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August 07, 2006

Joel Vs. Goldie (sic)

Joel Connelly steps to the plate, intent on delivering a resounding thwack for "more civil" politics, and, uncharacteristically, whiffs.  Joel's got a beef with the shareholder lawsuit against Mike(!) McGavick.  And he takes it out on Goldy.

But Joel is way, way, way off base.  First, the lawsuit against McGavick isn't character assassination.  It's not about his personal life -- it's about his professoinal conduct.  It's not even mean -- it's about whether he committed fraud.   Goldy's hardly a deep-pocketed political operative.  And he's only peripherally involved in the lawsuit.

But Goldy is more than able to defend himself against Joel's bluster with wit.

See, I can forgive Joel for conflating unflattering facts and snark
with character assassination. I can forgive Joel for lumping me in with
some of the evil masters of the Republican attack machine. I can even
forgive Joel for publicly accusing me of being wrong about Mike!™’s
reputation as a political operative.

But there’s one final transgression for which I’m not quite sure I can ever forgive Joel.

It’s spelled “Goldy” with a “y.”

“Goldie”
with an “ie” is the feminine spelling, and as a nom de guerre for an
evil, political muckraker like me, that would just plain look silly.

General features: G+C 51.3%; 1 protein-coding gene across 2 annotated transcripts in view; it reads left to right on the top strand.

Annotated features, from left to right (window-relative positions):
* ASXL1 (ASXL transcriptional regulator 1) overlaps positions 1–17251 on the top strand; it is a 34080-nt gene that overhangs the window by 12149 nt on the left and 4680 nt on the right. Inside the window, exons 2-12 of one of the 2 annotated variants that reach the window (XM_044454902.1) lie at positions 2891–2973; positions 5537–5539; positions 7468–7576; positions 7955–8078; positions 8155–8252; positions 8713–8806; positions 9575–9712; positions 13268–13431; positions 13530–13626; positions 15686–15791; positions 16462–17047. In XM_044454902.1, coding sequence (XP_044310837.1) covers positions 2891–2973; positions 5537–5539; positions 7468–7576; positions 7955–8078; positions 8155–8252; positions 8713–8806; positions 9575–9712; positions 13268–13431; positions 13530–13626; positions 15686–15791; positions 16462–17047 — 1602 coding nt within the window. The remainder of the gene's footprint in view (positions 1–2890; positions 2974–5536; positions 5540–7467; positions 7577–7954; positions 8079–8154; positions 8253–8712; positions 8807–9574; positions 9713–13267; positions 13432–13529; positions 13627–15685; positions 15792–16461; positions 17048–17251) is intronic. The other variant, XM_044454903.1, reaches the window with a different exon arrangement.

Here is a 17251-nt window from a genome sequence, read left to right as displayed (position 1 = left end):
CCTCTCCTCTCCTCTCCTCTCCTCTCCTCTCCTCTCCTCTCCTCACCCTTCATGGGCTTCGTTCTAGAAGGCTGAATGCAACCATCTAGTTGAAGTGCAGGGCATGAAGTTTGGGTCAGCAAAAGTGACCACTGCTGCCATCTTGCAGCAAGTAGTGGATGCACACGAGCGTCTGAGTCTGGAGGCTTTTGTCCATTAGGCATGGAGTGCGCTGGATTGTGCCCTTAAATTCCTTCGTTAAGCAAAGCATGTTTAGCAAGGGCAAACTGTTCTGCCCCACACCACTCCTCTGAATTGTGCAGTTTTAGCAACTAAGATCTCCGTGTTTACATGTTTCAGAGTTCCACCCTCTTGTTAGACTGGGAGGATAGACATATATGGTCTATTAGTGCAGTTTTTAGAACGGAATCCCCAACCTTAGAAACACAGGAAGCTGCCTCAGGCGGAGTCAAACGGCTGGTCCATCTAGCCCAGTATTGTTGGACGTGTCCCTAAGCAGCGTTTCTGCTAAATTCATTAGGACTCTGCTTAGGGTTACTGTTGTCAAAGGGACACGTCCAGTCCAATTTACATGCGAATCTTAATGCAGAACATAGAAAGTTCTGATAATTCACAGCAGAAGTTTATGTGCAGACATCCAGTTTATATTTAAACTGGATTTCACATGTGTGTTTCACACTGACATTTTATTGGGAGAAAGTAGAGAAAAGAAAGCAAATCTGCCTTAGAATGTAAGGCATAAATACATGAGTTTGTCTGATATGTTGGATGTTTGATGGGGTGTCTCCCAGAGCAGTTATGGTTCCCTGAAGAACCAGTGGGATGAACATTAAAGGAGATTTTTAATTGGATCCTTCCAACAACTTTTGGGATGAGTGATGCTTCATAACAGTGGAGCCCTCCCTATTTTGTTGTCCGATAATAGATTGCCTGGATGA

Now, there's a serious question about whether a lawsuit against McGavick is likely to succeed, but there's I think it's good hardball politics that attacks Mike(!) right on his strong suit -- his allegedy-successful record as CEO of Safeco.  Joel might disagree, but if so, his beef is with plaintiff Emma Schwartzmann and her attorney, Knoll Lowney.

But I suppose that attacking Goldy is just more fun.




Posted by Jon Stahl on August 7, 2006 at 07:53 PM in Candidate Races, Inside Baseball, Media, The Politics of Business | Permalink

Comments

Jon, you said:

"there's a serious question about whether a lawsuit against McGavick is likely to succeed, but there's I think it's good hardball politics that attacks Mike(!) right on his strong suit"

My question for you: As a matter of politics (and not on the merits of the cases), do you think that the Paula Jones lawsuit, the Whitewater investigations, and the impeachment proceedings were "good hardball politics"?

I think you're mistaken about the case being about "his allegedy-successful record as CEO of Safeco." If it were, it would center more on the profitability of the company, or it's market position before and after McGavick's reign. This is more about McGavick's personal integrity -- did he take a payout he should not have? And that makes this case a reasonable analogy to the aforementioned Bill Clinton problems.

So, as political tactics, do you think that Whitewater, Paula Jones, Monica Lewinsky, et al. were appropriate political tactics?

Posted by: Allen McPheeters | Aug 8, 2006 9:02:08 AM

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